A psychologist reveals the benefits of being single that we've all accidentally ignored.

"I've been single all my life," said Bella DePaulo. And she's perfectly happy with that.

DePaulo is a researcher and psychologist, and she says that she's never fantasized about giant weddings or the ideal spouse. But she did notice that, sometimes, it seemed like everyone (including other scientists) were trying to push her toward marriage.

There have been a lot of scientific studies about the benefits of marriage.


Our culture puts a lot of pressure on people to want to get married. Photo by Samuel Kubani/AFP/Getty Images.

"I was used to seeing headlines that said, 'Oh, if you get married you'll be happier and healthier,'" said DePaulo. And it's true, there's a lot of information out there that links marriage and health. A lot of it paints a pretty doom-and-gloom picture for single people.

"But I didn't think I'd be happier and healthier if I got married. I always loved my single life."

It seemed like the whole world was saying that single people were destined to be unhappy, and DePaulo just figured she was the exception.

But starting in the mid-to-late '90s, after talking with some other single people, DePaulo started looking into whether this was actually true. She started with research papers. And what she found shocked her, she said.

DePaulo thinks it's time we gave the whole subject a new look.

DePaulo is now a project scientist at the University of California at Santa Barbara and she has been studying and writing about the single life for many years. In 2006 she even published a book called "Singled Out" about the subject (plus a few more since).

This is what she knows:

Single people make up a huge and growing percentage of the American population. In fact, according to the Bureau of Labor Statistics, as of 2014, singles outnumber married people in America.

Photo by Oli Scarff/Getty Images.

That alone might be enough to warrant a second look, but as a researcher herself, DePaulo said she noticed something else. Many studies about the benefits marriage fell into a few pitfalls that might accidentally make the results biased against single people.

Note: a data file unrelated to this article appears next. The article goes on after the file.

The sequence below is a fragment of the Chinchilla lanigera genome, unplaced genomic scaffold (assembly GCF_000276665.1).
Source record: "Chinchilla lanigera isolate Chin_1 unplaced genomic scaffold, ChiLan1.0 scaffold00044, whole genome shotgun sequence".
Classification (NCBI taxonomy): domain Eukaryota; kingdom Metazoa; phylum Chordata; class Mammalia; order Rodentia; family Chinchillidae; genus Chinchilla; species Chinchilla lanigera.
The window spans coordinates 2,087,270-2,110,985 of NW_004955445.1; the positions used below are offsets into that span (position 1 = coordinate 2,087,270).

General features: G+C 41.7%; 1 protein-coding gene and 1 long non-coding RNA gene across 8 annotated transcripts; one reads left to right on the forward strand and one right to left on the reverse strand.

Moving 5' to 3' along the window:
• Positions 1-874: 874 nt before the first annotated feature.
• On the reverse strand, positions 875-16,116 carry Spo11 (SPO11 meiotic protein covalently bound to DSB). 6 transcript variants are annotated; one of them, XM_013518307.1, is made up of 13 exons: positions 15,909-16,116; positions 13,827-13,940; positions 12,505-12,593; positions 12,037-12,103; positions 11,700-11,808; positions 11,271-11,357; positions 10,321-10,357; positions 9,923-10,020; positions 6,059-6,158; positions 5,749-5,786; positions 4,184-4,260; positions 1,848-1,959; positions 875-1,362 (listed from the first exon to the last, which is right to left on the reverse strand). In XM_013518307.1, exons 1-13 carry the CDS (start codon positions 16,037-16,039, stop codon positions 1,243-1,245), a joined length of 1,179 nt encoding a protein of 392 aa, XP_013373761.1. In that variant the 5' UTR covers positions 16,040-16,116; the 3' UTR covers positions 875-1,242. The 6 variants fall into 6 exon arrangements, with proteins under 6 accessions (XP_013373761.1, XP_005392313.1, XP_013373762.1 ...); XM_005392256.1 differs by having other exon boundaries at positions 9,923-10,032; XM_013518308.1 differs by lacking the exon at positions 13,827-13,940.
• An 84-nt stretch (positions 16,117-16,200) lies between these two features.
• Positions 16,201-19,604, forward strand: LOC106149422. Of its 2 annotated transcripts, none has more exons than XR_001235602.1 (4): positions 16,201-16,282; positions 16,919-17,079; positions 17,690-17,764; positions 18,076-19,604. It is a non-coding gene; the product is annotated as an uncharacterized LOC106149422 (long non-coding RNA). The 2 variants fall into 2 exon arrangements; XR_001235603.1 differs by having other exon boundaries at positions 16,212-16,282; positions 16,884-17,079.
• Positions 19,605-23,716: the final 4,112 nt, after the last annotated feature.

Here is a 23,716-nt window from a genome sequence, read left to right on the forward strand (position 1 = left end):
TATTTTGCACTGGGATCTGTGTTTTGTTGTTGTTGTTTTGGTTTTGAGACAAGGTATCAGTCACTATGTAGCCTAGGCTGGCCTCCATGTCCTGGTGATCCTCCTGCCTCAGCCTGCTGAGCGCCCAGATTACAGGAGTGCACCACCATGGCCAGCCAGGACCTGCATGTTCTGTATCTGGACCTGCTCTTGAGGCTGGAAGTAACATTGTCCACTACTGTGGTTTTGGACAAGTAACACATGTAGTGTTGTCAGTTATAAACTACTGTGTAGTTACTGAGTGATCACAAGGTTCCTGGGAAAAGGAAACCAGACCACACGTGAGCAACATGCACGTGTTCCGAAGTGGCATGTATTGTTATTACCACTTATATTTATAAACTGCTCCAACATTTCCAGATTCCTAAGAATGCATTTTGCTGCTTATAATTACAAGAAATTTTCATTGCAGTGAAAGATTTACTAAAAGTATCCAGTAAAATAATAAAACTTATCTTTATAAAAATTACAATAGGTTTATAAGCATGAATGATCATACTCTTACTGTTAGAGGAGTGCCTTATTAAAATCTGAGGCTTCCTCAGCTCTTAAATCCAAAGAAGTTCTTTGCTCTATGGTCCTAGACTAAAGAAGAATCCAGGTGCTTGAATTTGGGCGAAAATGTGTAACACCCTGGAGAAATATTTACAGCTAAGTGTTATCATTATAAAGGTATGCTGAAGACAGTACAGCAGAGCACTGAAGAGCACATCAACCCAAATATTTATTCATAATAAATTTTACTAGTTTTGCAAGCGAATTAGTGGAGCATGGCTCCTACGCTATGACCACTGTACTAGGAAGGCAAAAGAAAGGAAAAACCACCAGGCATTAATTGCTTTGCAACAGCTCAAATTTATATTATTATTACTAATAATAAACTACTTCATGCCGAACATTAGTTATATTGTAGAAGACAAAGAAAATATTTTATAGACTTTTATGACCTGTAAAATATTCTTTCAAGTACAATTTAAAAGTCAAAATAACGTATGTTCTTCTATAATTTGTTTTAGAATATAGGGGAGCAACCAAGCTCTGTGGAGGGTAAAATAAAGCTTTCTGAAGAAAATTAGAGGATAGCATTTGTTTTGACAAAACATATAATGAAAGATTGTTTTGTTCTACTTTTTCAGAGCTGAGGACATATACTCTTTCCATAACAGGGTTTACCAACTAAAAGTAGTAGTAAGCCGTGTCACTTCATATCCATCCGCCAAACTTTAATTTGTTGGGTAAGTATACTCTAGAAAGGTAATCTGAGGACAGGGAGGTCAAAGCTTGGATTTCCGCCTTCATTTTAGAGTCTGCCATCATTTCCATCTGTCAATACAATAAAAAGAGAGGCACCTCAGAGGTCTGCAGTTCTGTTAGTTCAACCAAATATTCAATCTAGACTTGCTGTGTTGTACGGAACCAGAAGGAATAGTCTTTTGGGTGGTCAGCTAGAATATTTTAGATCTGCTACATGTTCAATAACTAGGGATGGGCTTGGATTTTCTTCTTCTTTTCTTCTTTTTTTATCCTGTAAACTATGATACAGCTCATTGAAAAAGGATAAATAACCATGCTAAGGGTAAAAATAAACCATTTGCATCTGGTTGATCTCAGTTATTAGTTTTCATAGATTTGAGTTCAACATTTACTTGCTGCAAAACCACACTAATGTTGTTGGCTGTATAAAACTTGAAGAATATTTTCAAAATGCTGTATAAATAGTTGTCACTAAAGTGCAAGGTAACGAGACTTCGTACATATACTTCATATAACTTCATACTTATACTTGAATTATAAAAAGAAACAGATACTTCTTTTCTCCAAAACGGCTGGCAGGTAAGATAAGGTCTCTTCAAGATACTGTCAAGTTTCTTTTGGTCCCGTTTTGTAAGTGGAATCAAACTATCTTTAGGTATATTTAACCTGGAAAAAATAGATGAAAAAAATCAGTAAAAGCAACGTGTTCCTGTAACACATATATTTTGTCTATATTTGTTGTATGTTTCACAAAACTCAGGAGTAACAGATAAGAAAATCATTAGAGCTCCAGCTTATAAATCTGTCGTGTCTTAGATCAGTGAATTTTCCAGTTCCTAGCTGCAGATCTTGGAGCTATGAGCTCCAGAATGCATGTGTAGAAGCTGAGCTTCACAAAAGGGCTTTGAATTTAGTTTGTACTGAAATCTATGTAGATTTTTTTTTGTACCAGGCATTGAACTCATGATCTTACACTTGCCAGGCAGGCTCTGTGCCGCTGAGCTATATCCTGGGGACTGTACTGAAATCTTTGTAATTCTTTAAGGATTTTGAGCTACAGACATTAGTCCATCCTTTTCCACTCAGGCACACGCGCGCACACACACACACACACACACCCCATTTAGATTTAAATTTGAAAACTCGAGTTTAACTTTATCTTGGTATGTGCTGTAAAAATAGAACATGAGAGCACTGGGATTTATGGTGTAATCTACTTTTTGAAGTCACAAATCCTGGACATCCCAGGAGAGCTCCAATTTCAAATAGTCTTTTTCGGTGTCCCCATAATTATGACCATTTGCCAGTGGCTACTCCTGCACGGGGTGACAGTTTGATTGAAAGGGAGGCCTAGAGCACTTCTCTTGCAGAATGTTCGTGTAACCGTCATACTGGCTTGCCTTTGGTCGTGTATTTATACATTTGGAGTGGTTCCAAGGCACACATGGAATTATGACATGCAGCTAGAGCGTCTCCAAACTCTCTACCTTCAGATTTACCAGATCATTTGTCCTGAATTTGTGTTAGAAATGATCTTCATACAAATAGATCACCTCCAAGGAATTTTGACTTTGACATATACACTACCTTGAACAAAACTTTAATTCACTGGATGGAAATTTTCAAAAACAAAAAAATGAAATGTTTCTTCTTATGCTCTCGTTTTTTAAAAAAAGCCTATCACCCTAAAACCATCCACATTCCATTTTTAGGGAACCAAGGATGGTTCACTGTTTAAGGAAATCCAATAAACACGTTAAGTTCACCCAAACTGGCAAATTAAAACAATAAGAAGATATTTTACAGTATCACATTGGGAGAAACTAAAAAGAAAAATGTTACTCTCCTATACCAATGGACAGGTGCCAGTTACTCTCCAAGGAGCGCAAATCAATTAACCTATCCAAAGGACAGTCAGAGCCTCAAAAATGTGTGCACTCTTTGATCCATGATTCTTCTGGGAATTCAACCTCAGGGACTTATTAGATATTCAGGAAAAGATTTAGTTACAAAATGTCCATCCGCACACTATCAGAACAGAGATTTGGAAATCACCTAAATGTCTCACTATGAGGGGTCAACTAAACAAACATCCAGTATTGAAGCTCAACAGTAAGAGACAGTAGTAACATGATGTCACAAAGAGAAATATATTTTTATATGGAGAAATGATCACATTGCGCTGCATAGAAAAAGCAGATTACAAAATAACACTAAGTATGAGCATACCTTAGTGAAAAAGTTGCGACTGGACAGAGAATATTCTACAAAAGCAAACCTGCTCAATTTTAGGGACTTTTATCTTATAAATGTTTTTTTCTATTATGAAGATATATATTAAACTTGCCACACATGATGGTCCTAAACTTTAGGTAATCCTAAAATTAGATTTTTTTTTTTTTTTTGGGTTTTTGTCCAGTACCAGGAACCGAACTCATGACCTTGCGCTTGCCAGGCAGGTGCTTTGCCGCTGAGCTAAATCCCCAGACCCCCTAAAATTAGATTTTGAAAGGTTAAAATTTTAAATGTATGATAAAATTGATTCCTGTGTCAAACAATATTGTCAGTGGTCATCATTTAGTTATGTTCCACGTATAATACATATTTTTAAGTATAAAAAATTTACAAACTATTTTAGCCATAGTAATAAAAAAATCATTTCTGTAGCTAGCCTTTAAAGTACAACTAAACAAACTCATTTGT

On Aug. 5, 2016, DePaulo gave a talk at the American Psychological Association's annual convention to explain this.

For one example of this accidental bias, imagine a study that sorts people into two categories: "currently married" and "currently unmarried."

Simple, right? But here's a hitch: Where do divorced people go? Putting them in married doesn't feel right, but putting them in the unmarried category means you can no longer tease out how people who never married are doing. And if you don't include them at all, aren't we missing a big part of the picture?

There are other potential pitfalls too, such as how long into a marriage you look at people or whether it's better to examine random people or one person over time. And on the flip side, there simply haven't been many studies specifically about singlehood either.

These subtle experimental problems may have hidden the truth about relationships for decades.

Relationships are a lot more complicated than "married" or "not married," which is something that can be hard to reflect in a scientific study.

There are people who are single and waiting for the right person to come along, of course. But there are also couples who tried marriage, decided it wasn't for them, and amicably went back to being single. There are also loving, supportive couples who live together but don't tie the knot (and, it's worth pointing out, that until recently there were a ton of LGBT people who may have wanted to get married, but weren't allowed to).

Just saying. Photo by Alex Wong/Getty Images.

And, yes, there people who are just happily single-at-heart and who choose that life for themselves.

As it turns out, being single may have its perks too.